Emergency Vents for Storage Tanks

The Most Common Classification of Storage Tanks: Atmospheric Tanks, Low-Pressure, Pressure Vessels.

Why Tanks are Vented?

The need for venting

  • Tank Protection during normal operation
  • Tank Protection against overpressure due to a fire near the tank or other abnormal upset conditions
  • Comply with Legal Requirements
  • Implementation of Advisory Organization Recommendations
  • Meet Environmental Regulations
  • Minimize Loss of Stored Products
  • Follow Corporate Safety Standards

Why would a customer need an Emergency Vent?

  • Provides emergency pressure relief in case of a storage tank fire or other abnormal pressure conditions
  • As storage tank contents rise in temperature, emergency vent allows for required venting capacity, preventing tank rupture
  • Prevents tank from rupturing due to overpressure
  • Operates when relief capacity exceeds normal vent capacity
  • Available in pressure/vacuum and pressure only configurations
  • Larger sizes permit access into the tank
  • Wide variety of materials available

Codes and Standards for Tank Venting

  • As per OSHA 29CFR1910.106 Tanks Storing: Class IA Liquids shall be equipped with venting device; Class IB & IC Liquids shall be equipped with venting device or with approved flame arrester; Every above ground storage tank shall have some form of construction or device that will relieve excessive internal pressure caused by fire
  • Atmospheric & Low-Pressure Tanks – the normal operating pressure shall not exceed the design pressure.
  • Low-Pressure Tanks can be used as an Atmospheric Tank
  • Atmospheric Tanks – API 650
  • Low-Pressure Tanks – API 620
  • Normal vent sizing shall be in accordance with API 2000 or other accepted standard
  • Vents 2” thru 12” size must be flow tested
  • Vents > 12” in size – flow may be calculated using a flow coefficient of 0.5
  • API 2000 – Venting Atmospheric and Low-Pressure Storage Tanks

The circumstances that must be considered for calculating the overpressure or vacuum in a tank are:

  • Liquid Movement into and out of the tank
  • Tank breathing due to weather changes
  • Fire Exposure-Emergency vent
  • Other circumstances resulting from equipment failures and operating errors

Calculating Venting Requirements

  • OSHA 1910.106 states “Normal Venting” shall be sized in accordance with API 2000, Venting Atmospheric and Low-Pressure Storage Tanks
  • Emergency Venting requirements are given in OSHA 1910.106 but are exactly the same as API 2000

API 2000 states that we need to consider, as a minimum:

  • Liquid Movement Into or Out of a Tank
  • Weather Changes
  • Fire Exposure
  • Operating Errors and Equipment Failures

Other forms of Emergency Venting

Emergency Venting requirements may take the form of a floating roof, lifter roof, weak roof-to-shell seam, or other approved pressure-relieving construction.

For a tank roof to be frangible one of the requirements is the tank diameter must be 50 ft. or greater.

Venting of Atmospheric Storage Tanks:

  • Tanks Designed to operate at pressures from atmospheric through 0.5 psig
  • Tanks shall be built in accordance with acceptable good standards of design API 650
  • Protected against excess internal pressure or vacuum from exceeding the tank design pressure or vacuum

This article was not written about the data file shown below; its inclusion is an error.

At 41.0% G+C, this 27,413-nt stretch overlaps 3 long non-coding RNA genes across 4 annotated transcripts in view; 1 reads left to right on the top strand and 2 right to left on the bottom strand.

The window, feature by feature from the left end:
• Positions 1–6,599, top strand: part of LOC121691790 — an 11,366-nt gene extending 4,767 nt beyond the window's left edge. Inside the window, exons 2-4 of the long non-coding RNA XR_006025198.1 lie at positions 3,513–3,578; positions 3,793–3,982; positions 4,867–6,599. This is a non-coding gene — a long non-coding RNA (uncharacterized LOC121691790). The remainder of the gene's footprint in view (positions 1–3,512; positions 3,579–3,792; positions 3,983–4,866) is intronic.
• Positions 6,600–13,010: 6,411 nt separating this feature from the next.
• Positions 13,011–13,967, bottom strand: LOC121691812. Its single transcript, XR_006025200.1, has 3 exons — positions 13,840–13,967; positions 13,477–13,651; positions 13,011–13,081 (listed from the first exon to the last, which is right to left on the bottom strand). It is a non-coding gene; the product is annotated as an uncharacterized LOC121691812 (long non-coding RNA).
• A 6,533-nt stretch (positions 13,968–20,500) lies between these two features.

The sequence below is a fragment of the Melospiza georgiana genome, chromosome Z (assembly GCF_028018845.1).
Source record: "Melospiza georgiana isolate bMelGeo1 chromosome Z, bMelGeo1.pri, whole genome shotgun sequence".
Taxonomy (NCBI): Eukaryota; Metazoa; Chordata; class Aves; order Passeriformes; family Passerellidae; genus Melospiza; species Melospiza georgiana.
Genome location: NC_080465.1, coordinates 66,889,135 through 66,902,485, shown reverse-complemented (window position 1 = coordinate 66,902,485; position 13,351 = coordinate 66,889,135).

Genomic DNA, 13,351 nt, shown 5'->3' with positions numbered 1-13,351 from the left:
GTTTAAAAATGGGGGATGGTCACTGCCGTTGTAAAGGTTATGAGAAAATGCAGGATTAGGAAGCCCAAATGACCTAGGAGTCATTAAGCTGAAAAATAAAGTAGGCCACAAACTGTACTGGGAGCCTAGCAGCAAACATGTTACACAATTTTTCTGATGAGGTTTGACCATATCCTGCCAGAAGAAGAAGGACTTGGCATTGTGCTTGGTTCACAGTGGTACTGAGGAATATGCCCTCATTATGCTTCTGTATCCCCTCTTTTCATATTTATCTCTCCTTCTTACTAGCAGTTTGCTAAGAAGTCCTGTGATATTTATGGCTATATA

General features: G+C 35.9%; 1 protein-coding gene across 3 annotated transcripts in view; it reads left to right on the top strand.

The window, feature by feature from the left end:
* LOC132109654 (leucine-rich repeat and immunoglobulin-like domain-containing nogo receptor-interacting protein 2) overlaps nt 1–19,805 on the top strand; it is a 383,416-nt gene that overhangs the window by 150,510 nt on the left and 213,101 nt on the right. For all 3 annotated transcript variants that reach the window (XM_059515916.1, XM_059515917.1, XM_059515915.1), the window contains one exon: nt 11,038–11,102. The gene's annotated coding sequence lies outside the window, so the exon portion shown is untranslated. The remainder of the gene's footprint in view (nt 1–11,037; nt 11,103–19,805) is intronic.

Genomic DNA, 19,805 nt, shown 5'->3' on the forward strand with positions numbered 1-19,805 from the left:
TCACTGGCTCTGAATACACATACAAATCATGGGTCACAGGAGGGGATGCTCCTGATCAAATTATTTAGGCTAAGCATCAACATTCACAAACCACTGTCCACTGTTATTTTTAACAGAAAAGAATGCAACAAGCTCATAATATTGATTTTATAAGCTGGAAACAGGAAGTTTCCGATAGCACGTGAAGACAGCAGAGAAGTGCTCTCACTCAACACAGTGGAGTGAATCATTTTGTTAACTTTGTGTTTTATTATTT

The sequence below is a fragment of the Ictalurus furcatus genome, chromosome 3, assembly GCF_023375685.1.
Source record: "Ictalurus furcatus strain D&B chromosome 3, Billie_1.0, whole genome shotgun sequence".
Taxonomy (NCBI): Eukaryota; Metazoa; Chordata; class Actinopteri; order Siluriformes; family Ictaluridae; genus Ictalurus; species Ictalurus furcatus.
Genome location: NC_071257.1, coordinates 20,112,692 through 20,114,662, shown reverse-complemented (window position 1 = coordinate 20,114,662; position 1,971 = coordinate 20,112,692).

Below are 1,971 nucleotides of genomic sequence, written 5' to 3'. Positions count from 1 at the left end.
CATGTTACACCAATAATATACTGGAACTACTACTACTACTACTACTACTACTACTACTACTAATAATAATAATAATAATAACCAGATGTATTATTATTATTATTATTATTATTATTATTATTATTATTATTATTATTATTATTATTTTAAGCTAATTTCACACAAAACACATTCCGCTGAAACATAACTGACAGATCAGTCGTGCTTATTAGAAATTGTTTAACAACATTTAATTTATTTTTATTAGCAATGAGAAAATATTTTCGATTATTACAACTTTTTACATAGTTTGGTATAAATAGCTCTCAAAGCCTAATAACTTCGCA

• Shall have some form of construction or device that will relieve excessive internal pressure caused by fire exposure at or below the design pressure.

Venting of API 620 Low-Pressure Storage Tanks:

  • Designed to operate at internal pressures above 0.5 psig but not more than 15 psig
  • Should be built in accordance with acceptable standards of design API 620
  • Shall have some form of construction or device that will relieve excessive internal pressure caused by exposure fires. Shall be vented to prevent the internal pressure from exceeding the design pressure of the tank plus 20%.

Types of Emergency Vents

  • Direct-Acting Vents
  • weight-load vents
  • spring-loaded vents
  • Pilot Operated Vents

Characteristics of Weight-Loaded Vents

  • Setpoint is determined by total pallet weight
  • Flow at SetPoint is Zero
  • Overpressure is needed to Open Vents
  • Vents have a maximum possible setting
  • Flow curves or charts are used to represent the flow characteristics of a particular size, configuration, and setpoint of a vent

Characteristics of A Pilot Operated Vent Valve (POVV)

  • Setpoint is determined by adjusting the pilot set screw
  • Flow at SetPoint is Zero
  • The valve is almost bubble-tight up to the set pressure
  • The valve is fully open at 10% Overpressure
  • Vents have a maximum possible setting of 14.0 PSIG
  • Flow curves or charts are used to represent the flow characteristics of a particular size, configuration, and setpoint of a vent

Vent Setting

  • The Minimum Setting is Pallet with no Loading Weights
  • The maximum setting is limited by the number of weights without restricting lift on the Top Guided 3400 & 3800 Model.
  • Weights are usually made of Lead, Carbon Steel, Stainless Steel, FRP Encapsulated
  • Weights can add considerable weight to vent

The Set Point of a Weight-Loaded Vent

SetPoint = Total Pallet Assembly Weight/Seat Area

For Example: If the total weight of the pallet assembly = 10.945 lbs; The set area of the vent = 21.89 in2; Then the set point would = 10.945 lbs / 21.89 in2 = 0.5 PSIG        = 8.0 Oz/In2 = 13.84” WC

Procedure for Selection of Vent (Using Flow Curves)

  1. Decide on which model of vent will be used and obtain the flow curves for all sizes of that model available
  2. Top Guided or Bottom Guided
  3. Calculate the vent flow (SCFH) required in the application, considering tank size.